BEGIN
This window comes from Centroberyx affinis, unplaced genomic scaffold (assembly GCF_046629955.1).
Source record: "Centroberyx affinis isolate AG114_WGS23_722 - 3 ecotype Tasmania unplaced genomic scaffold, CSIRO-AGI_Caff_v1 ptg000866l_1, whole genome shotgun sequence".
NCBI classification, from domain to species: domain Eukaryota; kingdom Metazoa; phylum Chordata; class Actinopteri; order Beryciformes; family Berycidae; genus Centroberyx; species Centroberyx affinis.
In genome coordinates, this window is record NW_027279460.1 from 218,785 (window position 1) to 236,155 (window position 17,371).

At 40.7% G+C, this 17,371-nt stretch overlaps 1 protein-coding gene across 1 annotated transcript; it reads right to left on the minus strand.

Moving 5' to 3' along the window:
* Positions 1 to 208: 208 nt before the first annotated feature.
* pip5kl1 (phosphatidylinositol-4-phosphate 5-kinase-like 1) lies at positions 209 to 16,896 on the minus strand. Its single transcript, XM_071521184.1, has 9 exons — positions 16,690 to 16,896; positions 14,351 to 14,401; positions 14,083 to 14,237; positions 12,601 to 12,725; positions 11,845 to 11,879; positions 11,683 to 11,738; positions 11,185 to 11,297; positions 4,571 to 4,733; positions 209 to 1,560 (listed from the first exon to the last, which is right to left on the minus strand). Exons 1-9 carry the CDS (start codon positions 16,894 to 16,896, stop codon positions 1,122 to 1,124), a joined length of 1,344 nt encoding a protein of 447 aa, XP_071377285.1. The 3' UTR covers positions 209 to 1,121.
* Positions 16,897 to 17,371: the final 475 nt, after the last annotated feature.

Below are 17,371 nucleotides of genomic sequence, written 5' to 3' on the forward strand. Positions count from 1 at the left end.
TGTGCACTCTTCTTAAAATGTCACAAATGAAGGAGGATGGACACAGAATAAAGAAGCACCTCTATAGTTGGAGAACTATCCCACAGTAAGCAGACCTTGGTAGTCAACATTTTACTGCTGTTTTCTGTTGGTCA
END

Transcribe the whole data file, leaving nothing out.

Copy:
This window comes from Centroberyx affinis, unplaced genomic scaffold (assembly GCF_046629955.1).
Source record: "Centroberyx affinis isolate AG114_WGS23_722 - 3 ecotype Tasmania unplaced genomic scaffold, CSIRO-AGI_Caff_v1 ptg000866l_1, whole genome shotgun sequence".
NCBI classification, from domain to species: domain Eukaryota; kingdom Metazoa; phylum Chordata; class Actinopteri; order Beryciformes; family Berycidae; genus Centroberyx; species Centroberyx affinis.
In genome coordinates, this window is record NW_027279460.1 from 218,785 (window position 1) to 236,155 (window position 17,371).

At 40.7% G+C, this 17,371-nt stretch overlaps 1 protein-coding gene across 1 annotated transcript; it reads right to left on the minus strand.

Moving 5' to 3' along the window:
* Positions 1 to 208: 208 nt before the first annotated feature.
* pip5kl1 (phosphatidylinositol-4-phosphate 5-kinase-like 1) lies at positions 209 to 16,896 on the minus strand. Its single transcript, XM_071521184.1, has 9 exons — positions 16,690 to 16,896; positions 14,351 to 14,401; positions 14,083 to 14,237; positions 12,601 to 12,725; positions 11,845 to 11,879; positions 11,683 to 11,738; positions 11,185 to 11,297; positions 4,571 to 4,733; positions 209 to 1,560 (listed from the first exon to the last, which is right to left on the minus strand). Exons 1-9 carry the CDS (start codon positions 16,894 to 16,896, stop codon positions 1,122 to 1,124), a joined length of 1,344 nt encoding a protein of 447 aa, XP_071377285.1. The 3' UTR covers positions 209 to 1,121.
* Positions 16,897 to 17,371: the final 475 nt, after the last annotated feature.

Below are 17,371 nucleotides of genomic sequence, written 5' to 3' on the forward strand. Positions count from 1 at the left end.
TGTGCACTCTTCTTAAAATGTCACAAATGAAGGAGGATGGACACAGAATAAAGAAGCACCTCTATAGTTGGAGAACTATCCCACAGTAAGCAGACCTTGGTAGTCAACATTTTACTGCTGTTTTCTGTTGGTCA